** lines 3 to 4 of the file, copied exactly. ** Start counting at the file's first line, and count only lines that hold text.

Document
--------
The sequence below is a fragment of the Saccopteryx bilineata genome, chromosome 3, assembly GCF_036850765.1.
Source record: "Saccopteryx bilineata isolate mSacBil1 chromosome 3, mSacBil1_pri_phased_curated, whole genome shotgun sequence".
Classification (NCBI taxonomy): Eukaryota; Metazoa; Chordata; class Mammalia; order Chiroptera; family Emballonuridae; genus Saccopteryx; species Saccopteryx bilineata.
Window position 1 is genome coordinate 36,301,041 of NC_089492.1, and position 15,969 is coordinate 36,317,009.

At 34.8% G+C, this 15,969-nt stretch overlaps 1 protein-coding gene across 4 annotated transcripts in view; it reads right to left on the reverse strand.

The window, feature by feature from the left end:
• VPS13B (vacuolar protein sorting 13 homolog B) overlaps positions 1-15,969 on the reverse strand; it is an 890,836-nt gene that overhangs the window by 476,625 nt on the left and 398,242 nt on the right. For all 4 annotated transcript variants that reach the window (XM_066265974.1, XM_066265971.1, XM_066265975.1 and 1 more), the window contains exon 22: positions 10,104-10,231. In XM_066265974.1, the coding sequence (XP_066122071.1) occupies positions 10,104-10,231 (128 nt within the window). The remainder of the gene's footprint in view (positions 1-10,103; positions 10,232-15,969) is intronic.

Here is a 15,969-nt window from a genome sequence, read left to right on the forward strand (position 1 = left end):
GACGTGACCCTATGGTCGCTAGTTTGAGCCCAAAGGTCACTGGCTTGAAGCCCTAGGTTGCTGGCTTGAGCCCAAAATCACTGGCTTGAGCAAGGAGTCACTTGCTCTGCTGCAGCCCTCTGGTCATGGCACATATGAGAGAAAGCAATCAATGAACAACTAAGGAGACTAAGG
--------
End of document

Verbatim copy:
Classification (NCBI taxonomy): Eukaryota; Metazoa; Chordata; class Mammalia; order Chiroptera; family Emballonuridae; genus Saccopteryx; species Saccopteryx bilineata.
Window position 1 is genome coordinate 36,301,041 of NC_089492.1, and position 15,969 is coordinate 36,317,009.